If it weren’t for a shootout ending to the Canucks game Wednesday, Luke Marston might have missed the NHL debut of a goalie mask he designed and painted.
The Coast Salish artist from Stz’uminus First Nation was in a Hul’qumi’num language class that night, but he caught the end of the game, in time to watch goalie Braden Holtby make a winning stop for the team in a close shootout while wearing his artwork.
Watching a professional hockey player wear his work on television was exciting enough, but the fact all eyes were on the Canucks goalie made it extra special, Marston said.
“And now there’s like this big thing that the mask is lucky. And people are saying that it’s a good luck charm,” Marston said.
Marston offered to design a mask for Holtby after the goalie was criticized for a design by a Swedish artist that was seen by many as appropriating Coast Salish art. Holtby has since apologized.
Marston could see why so many people were upset about the mask, because Indigenous people have had their culture, language and ceremonies forcibly taken from them.
“And then just having the art form like this being taken, too, it was like, people just really get upset about that.”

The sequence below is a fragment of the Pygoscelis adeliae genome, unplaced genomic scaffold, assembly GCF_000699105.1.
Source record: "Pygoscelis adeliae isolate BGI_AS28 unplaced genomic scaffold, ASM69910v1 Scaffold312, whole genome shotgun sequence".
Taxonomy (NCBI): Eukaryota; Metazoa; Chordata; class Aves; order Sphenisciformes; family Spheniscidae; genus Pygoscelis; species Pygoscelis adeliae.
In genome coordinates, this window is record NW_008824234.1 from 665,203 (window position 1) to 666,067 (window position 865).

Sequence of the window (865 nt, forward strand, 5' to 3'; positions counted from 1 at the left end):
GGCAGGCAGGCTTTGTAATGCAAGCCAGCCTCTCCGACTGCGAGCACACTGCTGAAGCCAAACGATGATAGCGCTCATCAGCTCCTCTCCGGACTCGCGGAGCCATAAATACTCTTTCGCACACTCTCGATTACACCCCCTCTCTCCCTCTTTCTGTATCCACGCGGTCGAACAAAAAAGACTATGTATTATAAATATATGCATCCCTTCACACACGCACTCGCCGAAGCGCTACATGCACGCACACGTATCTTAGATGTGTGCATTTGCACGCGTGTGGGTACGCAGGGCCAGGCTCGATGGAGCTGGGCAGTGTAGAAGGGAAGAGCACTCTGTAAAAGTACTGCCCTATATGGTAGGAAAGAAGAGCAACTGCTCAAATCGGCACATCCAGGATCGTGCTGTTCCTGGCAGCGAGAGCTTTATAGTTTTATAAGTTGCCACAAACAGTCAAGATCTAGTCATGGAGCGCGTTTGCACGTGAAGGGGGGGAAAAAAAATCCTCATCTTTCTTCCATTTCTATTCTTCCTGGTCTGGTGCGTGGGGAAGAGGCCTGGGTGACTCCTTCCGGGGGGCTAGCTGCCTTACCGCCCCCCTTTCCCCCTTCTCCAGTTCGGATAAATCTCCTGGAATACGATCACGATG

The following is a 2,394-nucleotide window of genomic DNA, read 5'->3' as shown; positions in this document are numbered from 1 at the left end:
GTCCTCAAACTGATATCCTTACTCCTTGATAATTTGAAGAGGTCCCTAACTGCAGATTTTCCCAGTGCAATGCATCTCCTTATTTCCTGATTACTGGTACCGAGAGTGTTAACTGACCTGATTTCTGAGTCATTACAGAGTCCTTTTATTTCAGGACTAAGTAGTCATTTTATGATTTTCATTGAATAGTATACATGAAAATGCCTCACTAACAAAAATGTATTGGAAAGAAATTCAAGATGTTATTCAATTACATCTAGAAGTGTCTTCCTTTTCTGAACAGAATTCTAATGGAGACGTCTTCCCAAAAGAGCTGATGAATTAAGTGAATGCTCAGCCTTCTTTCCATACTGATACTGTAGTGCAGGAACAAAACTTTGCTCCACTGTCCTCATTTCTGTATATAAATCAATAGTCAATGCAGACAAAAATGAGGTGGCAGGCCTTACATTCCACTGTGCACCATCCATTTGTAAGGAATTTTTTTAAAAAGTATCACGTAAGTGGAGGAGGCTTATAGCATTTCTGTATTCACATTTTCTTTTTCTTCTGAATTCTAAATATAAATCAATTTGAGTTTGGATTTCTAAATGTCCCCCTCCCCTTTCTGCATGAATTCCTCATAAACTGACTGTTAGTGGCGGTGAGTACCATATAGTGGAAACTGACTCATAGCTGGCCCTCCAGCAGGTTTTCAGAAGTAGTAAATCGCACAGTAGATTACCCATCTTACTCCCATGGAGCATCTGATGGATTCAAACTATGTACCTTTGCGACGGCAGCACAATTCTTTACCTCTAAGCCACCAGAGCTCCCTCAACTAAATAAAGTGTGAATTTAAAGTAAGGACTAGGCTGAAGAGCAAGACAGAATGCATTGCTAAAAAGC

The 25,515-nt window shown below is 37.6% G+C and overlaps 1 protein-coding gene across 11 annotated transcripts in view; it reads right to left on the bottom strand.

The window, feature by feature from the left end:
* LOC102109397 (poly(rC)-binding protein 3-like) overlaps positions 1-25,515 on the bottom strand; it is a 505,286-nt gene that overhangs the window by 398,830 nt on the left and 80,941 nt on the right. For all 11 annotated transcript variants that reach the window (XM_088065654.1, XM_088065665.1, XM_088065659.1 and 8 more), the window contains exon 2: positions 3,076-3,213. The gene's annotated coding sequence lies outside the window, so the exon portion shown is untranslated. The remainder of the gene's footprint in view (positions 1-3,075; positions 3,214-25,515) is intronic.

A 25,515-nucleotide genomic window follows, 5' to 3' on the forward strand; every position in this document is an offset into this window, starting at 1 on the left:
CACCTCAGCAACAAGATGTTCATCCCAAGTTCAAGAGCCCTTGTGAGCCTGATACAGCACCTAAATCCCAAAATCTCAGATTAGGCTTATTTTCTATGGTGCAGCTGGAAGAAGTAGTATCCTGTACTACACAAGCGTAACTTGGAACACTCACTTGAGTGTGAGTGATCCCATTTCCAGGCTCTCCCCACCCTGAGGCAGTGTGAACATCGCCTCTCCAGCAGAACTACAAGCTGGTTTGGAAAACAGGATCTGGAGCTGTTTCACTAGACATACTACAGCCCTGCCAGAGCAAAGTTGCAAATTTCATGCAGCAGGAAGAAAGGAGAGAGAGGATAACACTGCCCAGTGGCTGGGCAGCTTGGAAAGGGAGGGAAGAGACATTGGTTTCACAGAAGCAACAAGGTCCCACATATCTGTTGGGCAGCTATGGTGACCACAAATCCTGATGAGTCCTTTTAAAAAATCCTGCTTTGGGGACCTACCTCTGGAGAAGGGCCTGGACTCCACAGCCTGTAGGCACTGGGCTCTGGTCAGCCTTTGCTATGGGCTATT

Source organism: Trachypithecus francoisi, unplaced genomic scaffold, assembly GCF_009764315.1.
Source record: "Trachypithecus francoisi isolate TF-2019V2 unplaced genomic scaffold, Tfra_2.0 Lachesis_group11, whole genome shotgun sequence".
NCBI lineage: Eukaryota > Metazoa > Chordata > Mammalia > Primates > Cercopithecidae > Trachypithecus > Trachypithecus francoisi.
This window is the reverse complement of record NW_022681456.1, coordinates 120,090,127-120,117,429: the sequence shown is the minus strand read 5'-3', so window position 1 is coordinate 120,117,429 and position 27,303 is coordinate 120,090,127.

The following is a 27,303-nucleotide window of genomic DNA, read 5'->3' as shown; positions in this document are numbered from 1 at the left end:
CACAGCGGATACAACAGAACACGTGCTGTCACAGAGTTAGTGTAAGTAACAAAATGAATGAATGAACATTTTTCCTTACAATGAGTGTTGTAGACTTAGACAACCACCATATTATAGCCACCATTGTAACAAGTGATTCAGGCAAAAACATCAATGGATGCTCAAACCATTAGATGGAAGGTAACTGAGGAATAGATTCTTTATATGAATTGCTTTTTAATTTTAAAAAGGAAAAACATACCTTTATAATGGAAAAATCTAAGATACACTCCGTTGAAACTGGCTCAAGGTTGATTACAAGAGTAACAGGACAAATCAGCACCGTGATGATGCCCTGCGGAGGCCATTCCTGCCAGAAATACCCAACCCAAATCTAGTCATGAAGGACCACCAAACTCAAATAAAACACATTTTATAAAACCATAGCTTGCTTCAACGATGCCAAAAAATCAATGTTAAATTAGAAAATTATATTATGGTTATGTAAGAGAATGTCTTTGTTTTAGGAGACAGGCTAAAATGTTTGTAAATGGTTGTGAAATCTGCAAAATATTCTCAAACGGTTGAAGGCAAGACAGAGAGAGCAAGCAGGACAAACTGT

He said he believed Holtby and Swedish mask artist David Gunnarrson had good intentions, and he appreciated that the goalie wanted to feature First Nations art on his mask. He wanted to help give the story a happy ending.
He happened to have Canucks owner Francesco Aquilini’s contact information, because the businessman has purchased Marston’s work before, and he offered to design a new mask.
“I ended up talking to Braden, and he felt really bad about it, as well as did David Gunnarsson, who is the original artist,” he said. “We just talked a little bit about the situation. I loved it that he wanted First Nations art on his mask.”
Marston shared several legends with Holtby before the hockey player decided what he wanted to wear on the ice.
The mask features an orca and a wolf based on a legend told to Marston by his mother about a man who is given the hunting prowess of an orca in the ocean and a wolf on the land.
Marston said one of the reasons Holtby liked the legend is because wolves and orcas are intelligent animals who communicate with each other and work as a team.
For Marston — who created a medicine box that was used as the centrepiece of ceremonies during testimony of residential school survivors to the Truth and Reconciliation Commission — the story is proof reconciliation can happen at a person-to-person level if people are willing and open.
“I think things like this, where both sides are kind of working together to come up with a positive resolution, that’s what real reconciliation is,” he said.